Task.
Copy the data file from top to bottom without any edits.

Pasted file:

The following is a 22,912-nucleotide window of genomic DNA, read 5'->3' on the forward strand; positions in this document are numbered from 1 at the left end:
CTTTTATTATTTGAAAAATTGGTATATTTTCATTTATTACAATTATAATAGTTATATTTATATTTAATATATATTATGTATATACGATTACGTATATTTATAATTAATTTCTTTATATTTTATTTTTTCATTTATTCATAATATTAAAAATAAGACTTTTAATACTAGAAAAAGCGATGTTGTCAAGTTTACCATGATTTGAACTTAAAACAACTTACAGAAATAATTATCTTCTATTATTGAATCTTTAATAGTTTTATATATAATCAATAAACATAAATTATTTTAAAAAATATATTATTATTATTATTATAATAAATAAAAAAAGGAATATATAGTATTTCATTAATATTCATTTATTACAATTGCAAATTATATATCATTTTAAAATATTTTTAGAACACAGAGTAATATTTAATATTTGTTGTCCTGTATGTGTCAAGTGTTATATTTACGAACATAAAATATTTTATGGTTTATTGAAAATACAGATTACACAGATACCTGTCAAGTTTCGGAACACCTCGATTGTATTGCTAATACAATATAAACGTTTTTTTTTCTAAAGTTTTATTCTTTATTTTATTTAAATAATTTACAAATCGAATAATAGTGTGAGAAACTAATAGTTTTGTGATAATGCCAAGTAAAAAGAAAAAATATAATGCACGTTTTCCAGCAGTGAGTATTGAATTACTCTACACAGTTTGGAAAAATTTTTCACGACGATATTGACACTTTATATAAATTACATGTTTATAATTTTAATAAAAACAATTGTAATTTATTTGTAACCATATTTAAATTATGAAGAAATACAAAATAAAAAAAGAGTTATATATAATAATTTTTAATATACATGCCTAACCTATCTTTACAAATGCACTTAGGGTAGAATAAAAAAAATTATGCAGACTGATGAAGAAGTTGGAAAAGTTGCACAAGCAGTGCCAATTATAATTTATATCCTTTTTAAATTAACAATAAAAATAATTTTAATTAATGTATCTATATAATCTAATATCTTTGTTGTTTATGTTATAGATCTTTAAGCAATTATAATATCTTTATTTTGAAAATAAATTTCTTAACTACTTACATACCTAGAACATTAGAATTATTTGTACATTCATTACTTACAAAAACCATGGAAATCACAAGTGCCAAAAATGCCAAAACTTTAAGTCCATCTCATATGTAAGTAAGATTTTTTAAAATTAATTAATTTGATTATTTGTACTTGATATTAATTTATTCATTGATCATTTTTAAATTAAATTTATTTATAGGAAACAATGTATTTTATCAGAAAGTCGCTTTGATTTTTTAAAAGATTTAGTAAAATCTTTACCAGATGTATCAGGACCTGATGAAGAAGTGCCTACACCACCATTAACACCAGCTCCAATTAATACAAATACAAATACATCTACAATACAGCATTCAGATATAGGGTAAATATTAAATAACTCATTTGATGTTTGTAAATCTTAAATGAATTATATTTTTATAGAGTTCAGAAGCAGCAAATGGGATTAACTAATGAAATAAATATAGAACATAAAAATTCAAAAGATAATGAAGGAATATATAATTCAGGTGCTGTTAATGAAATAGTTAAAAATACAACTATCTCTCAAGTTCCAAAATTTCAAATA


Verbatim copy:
The following is a 22,912-nucleotide window of genomic DNA, read 5'->3' on the forward strand; positions in this document are numbered from 1 at the left end:
CTTTTATTATTTGAAAAATTGGTATATTTTCATTTATTACAATTATAATAGTTATATTTATATTTAATATATATTATGTATATACGATTACGTATATTTATAATTAATTTCTTTATATTTTATTTTTTCATTTATTCATAATATTAAAAATAAGACTTTTAATACTAGAAAAAGCGATGTTGTCAAGTTTACCATGATTTGAACTTAAAACAACTTACAGAAATAATTATCTTCTATTATTGAATCTTTAATAGTTTTATATATAATCAATAAACATAAATTATTTTAAAAAATATATTATTATTATTATTATAATAAATAAAAAAAGGAATATATAGTATTTCATTAATATTCATTTATTACAATTGCAAATTATATATCATTTTAAAATATTTTTAGAACACAGAGTAATATTTAATATTTGTTGTCCTGTATGTGTCAAGTGTTATATTTACGAACATAAAATATTTTATGGTTTATTGAAAATACAGATTACACAGATACCTGTCAAGTTTCGGAACACCTCGATTGTATTGCTAATACAATATAAACGTTTTTTTTTCTAAAGTTTTATTCTTTATTTTATTTAAATAATTTACAAATCGAATAATAGTGTGAGAAACTAATAGTTTTGTGATAATGCCAAGTAAAAAGAAAAAATATAATGCACGTTTTCCAGCAGTGAGTATTGAATTACTCTACACAGTTTGGAAAAATTTTTCACGACGATATTGACACTTTATATAAATTACATGTTTATAATTTTAATAAAAACAATTGTAATTTATTTGTAACCATATTTAAATTATGAAGAAATACAAAATAAAAAAAGAGTTATATATAATAATTTTTAATATACATGCCTAACCTATCTTTACAAATGCACTTAGGGTAGAATAAAAAAAATTATGCAGACTGATGAAGAAGTTGGAAAAGTTGCACAAGCAGTGCCAATTATAATTTATATCCTTTTTAAATTAACAATAAAAATAATTTTAATTAATGTATCTATATAATCTAATATCTTTGTTGTTTATGTTATAGATCTTTAAGCAATTATAATATCTTTATTTTGAAAATAAATTTCTTAACTACTTACATACCTAGAACATTAGAATTATTTGTACATTCATTACTTACAAAAACCATGGAAATCACAAGTGCCAAAAATGCCAAAACTTTAAGTCCATCTCATATGTAAGTAAGATTTTTTAAAATTAATTAATTTGATTATTTGTACTTGATATTAATTTATTCATTGATCATTTTTAAATTAAATTTATTTATAGGAAACAATGTATTTTATCAGAAAGTCGCTTTGATTTTTTAAAAGATTTAGTAAAATCTTTACCAGATGTATCAGGACCTGATGAAGAAGTGCCTACACCACCATTAACACCAGCTCCAATTAATACAAATACAAATACATCTACAATACAGCATTCAGATATAGGGTAAATATTAAATAACTCATTTGATGTTTGTAAATCTTAAATGAATTATATTTTTATAGAGTTCAGAAGCAGCAAATGGGATTAACTAATGAAATAAATATAGAACATAAAAATTCAAAAGATAATGAAGGAATATATAATTCAGGTGCTGTTAATGAAATAGTTAAAAATACAACTATCTCTCAAGTTCCAAAATTTCAAATA